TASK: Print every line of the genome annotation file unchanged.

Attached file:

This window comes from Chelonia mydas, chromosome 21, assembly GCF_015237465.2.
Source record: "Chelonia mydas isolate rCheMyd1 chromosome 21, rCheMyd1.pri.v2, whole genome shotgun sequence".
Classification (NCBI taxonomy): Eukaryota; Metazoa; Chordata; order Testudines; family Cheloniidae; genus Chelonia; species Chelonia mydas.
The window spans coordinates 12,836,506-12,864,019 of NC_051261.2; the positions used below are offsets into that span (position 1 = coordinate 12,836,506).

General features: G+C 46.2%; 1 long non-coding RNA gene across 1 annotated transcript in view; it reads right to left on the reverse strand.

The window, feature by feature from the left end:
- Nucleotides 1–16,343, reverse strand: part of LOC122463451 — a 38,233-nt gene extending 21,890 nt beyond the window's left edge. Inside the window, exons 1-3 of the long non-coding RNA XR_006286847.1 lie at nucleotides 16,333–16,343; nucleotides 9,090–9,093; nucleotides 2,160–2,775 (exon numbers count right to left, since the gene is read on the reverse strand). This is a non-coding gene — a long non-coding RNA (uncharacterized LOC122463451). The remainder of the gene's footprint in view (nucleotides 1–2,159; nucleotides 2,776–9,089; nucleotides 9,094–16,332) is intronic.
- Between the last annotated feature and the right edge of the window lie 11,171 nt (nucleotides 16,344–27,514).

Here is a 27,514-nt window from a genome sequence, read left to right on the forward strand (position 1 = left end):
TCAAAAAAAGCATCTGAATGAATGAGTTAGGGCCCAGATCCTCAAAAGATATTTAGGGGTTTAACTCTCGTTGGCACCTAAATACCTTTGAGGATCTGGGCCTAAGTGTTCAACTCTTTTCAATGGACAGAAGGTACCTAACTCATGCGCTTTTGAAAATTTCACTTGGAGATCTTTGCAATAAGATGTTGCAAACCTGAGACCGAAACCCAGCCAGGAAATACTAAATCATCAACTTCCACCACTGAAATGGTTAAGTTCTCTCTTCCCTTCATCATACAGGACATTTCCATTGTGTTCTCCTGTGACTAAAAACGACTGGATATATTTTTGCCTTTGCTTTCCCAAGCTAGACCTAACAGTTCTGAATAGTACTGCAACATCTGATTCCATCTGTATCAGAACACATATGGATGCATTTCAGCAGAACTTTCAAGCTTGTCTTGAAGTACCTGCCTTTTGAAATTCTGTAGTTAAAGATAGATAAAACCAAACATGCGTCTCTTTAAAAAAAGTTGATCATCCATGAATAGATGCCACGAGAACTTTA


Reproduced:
This window comes from Chelonia mydas, chromosome 21, assembly GCF_015237465.2.
Source record: "Chelonia mydas isolate rCheMyd1 chromosome 21, rCheMyd1.pri.v2, whole genome shotgun sequence".
Classification (NCBI taxonomy): Eukaryota; Metazoa; Chordata; order Testudines; family Cheloniidae; genus Chelonia; species Chelonia mydas.
The window spans coordinates 12,836,506-12,864,019 of NC_051261.2; the positions used below are offsets into that span (position 1 = coordinate 12,836,506).

General features: G+C 46.2%; 1 long non-coding RNA gene across 1 annotated transcript in view; it reads right to left on the reverse strand.

The window, feature by feature from the left end:
- Nucleotides 1–16,343, reverse strand: part of LOC122463451 — a 38,233-nt gene extending 21,890 nt beyond the window's left edge. Inside the window, exons 1-3 of the long non-coding RNA XR_006286847.1 lie at nucleotides 16,333–16,343; nucleotides 9,090–9,093; nucleotides 2,160–2,775 (exon numbers count right to left, since the gene is read on the reverse strand). This is a non-coding gene — a long non-coding RNA (uncharacterized LOC122463451). The remainder of the gene's footprint in view (nucleotides 1–2,159; nucleotides 2,776–9,089; nucleotides 9,094–16,332) is intronic.
- Between the last annotated feature and the right edge of the window lie 11,171 nt (nucleotides 16,344–27,514).

Here is a 27,514-nt window from a genome sequence, read left to right on the forward strand (position 1 = left end):
TCAAAAAAAGCATCTGAATGAATGAGTTAGGGCCCAGATCCTCAAAAGATATTTAGGGGTTTAACTCTCGTTGGCACCTAAATACCTTTGAGGATCTGGGCCTAAGTGTTCAACTCTTTTCAATGGACAGAAGGTACCTAACTCATGCGCTTTTGAAAATTTCACTTGGAGATCTTTGCAATAAGATGTTGCAAACCTGAGACCGAAACCCAGCCAGGAAATACTAAATCATCAACTTCCACCACTGAAATGGTTAAGTTCTCTCTTCCCTTCATCATACAGGACATTTCCATTGTGTTCTCCTGTGACTAAAAACGACTGGATATATTTTTGCCTTTGCTTTCCCAAGCTAGACCTAACAGTTCTGAATAGTACTGCAACATCTGATTCCATCTGTATCAGAACACATATGGATGCATTTCAGCAGAACTTTCAAGCTTGTCTTGAAGTACCTGCCTTTTGAAATTCTGTAGTTAAAGATAGATAAAACCAAACATGCGTCTCTTTAAAAAAAGTTGATCATCCATGAATAGATGCCACGAGAACTTTA